Let’s say we are in a “State of Emergency” because, well, some calamity has occurred. Maybe it was rioting like in Ferguson, or a tornado hit Grovania, or there is a big sale at the mall. It can be any emergency really, one that appears likely to result in large scale loss of life, injury, property damage or destruction, or even something that disrupts community affairs, whatever that is (that big sale?). If the county chairman says it is an emergency, it is, right? So says Houston County’s Code of Ordinances and the chairman is the one and only Tommy Stalnaker. He’s a pretty level headed guy, which is good, because he gets all sorts of power.
So the chairman says we are in a SOE and therefore he has certain powers. The code has all sorts of fancy stuff the chairman can do, like deploy people to do emergency stuff. He can direct and compel evacuation of the population, prescribe routes of travel, declare schools or government buildings to be emergency shelters, or designate county employees to do different things than normal.
Why, he can do all sorts of things.The point is that Tommy has certain emergency powers that reasonable people would probably agree is a good thing. And he’s a great guy, so we can trust him, right?
He also has the power to take your guns.
I’m not sure why he feels the need to take your guns, but he could. County Code Section 26-62(d)(2) says he has the power “to suspend or limit the sale, dispensing or transportation of alcoholic beverages, firearms, explosives and flammable liquids and substances.”
You might say that it’s not clear that he could “take” your guns, but if he can prohibit the transportation of our guns, could that not be that you are prohibited from transporting your gun from your safe to your front door? Seems like that would be transporting to me. Clearly the ordinance allows him to prohibit you from selling or loaning weapons to friends and neighbors.
I’m not sure why the county governing body needs that power. This isn’t an “old” law that nobody knew about or that these commissioners didn’t enact, this law was passed just two years ago. All of the commissioners who voted for it are the same bunch we have now. Yet they decided that during a SOE they could limit gun rights?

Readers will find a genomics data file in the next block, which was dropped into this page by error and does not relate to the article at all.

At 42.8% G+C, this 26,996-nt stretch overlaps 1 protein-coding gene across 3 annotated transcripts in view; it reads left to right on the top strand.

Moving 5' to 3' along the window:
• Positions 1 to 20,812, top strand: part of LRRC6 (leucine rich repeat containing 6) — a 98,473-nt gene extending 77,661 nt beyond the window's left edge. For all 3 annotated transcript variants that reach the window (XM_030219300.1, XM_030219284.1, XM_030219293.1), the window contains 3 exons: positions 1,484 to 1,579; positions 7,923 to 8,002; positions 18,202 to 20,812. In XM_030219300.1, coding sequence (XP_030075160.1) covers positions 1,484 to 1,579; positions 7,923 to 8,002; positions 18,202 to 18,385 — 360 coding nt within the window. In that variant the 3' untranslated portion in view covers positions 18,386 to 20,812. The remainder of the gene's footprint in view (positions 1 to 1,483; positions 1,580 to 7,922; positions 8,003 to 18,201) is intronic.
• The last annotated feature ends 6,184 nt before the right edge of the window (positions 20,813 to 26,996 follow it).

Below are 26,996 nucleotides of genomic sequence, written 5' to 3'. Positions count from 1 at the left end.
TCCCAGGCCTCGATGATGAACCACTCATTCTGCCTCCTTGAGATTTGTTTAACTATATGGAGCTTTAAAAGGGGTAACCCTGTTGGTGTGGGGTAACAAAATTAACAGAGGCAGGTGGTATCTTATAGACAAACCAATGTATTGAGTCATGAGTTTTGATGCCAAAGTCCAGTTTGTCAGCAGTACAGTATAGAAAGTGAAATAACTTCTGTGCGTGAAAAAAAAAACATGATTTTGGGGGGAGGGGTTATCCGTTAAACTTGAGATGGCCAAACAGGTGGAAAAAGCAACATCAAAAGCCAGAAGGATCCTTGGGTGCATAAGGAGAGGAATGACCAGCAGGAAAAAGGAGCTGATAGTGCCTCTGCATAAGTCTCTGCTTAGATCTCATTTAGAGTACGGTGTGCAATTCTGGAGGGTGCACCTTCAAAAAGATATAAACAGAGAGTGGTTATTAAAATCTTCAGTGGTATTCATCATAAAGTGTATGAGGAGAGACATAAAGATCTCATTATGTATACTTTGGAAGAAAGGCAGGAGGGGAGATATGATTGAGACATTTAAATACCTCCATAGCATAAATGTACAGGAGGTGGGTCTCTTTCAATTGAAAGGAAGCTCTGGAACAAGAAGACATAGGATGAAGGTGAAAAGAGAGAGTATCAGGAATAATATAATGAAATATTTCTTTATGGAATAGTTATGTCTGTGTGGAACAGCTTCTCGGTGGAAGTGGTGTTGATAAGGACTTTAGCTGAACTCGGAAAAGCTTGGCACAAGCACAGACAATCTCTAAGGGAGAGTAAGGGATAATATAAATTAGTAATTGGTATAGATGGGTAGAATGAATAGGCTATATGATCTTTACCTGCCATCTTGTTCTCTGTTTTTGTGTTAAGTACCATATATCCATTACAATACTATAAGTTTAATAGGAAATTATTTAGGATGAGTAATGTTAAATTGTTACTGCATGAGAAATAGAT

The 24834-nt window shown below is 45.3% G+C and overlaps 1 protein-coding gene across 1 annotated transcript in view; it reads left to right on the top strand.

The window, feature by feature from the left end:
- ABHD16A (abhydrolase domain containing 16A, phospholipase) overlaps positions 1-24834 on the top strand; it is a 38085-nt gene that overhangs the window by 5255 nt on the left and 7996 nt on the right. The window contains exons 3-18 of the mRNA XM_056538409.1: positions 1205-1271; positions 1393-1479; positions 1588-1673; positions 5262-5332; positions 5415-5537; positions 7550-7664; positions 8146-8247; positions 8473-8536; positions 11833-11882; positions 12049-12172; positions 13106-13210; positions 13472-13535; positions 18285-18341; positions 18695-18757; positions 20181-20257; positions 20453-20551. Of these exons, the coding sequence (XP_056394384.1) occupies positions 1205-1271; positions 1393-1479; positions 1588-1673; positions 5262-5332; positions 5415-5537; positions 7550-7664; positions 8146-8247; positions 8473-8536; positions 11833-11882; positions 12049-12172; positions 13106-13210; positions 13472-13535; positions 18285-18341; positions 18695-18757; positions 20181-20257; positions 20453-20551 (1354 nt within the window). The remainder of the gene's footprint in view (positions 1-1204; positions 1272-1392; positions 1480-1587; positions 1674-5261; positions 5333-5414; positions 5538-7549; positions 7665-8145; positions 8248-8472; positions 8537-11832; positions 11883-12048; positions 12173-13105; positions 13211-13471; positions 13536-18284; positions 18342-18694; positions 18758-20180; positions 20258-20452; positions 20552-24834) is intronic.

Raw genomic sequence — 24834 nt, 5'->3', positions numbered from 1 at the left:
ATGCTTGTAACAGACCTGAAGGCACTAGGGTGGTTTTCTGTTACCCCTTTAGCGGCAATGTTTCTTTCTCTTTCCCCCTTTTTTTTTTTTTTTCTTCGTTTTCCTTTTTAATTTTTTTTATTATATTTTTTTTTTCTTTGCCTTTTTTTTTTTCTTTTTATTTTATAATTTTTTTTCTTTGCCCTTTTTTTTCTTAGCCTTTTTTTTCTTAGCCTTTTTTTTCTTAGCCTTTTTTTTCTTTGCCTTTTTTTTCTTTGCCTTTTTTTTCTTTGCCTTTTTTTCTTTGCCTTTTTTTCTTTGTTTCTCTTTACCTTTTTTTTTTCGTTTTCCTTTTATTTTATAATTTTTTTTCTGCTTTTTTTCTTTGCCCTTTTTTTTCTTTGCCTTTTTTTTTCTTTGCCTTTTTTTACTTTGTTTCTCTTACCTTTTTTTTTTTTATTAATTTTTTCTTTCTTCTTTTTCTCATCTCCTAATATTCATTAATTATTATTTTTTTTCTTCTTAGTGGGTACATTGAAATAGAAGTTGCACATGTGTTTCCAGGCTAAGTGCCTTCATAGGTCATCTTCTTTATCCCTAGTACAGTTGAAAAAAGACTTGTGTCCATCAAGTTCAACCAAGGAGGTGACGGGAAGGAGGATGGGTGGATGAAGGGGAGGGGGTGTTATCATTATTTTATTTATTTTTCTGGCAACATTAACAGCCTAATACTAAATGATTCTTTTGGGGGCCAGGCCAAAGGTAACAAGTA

Fortunately there is a state law that makes the county’s ordinance invalid. OCGA 16-11-173 says that counties and cities may not enact laws which restrict gun rights. “(b)(1) … no county or municipal corporation, by zoning or by ordinance or resolution, … by rule or regulation shall regulate in any manner: (B) The possession, ownership, transport, carrying, transfer, sale, purchase, licensing, or registration of firearms or other weapons or components of firearms or other weapons;” Trust me, the county’s law is so illegal that even they wouldn’t try to defend it if they got sued.
The question isn’t this insane law, but the mindset that begets such a law. Why wouldn’t that gun restriction have jumped out at someone on the commission who says “Hey, I got a problem with this!” Because too many people see the right to bear arms as aspirational or conditional instead of a God given right. If the proposed ordinance had said “In a SOE, the chairman may restrict your right to worship, to free speech or eat spaghetti”, I doubt the commissioners would have thought that was appropriate. But restricting gun rights? No problem.
Oh yeah, the governing bodies of Warner Robins, Centerville and Perry have the same “take your guns” law. The only city in Houston County that doesn’t have the “anti-gun” philosophy is Byron. They enacted almost the same SOE law as everyone else, but they didn’t go after your guns.
Let’s start the new year off the right way and rescind that SOE law that pretends to do away with gun rights. That’d be something to cheer about.
Kelly Burke, master attorney, former district attorney and magistrate judge, is engaged in private practice where he focuses on personal injury cases. These articles are not designed to give legal advice, but are designed to inform the public about how the law affects their daily lives. Contact Kelly at email@example.com to comment on this article or suggest articles about the law that you’d like to see.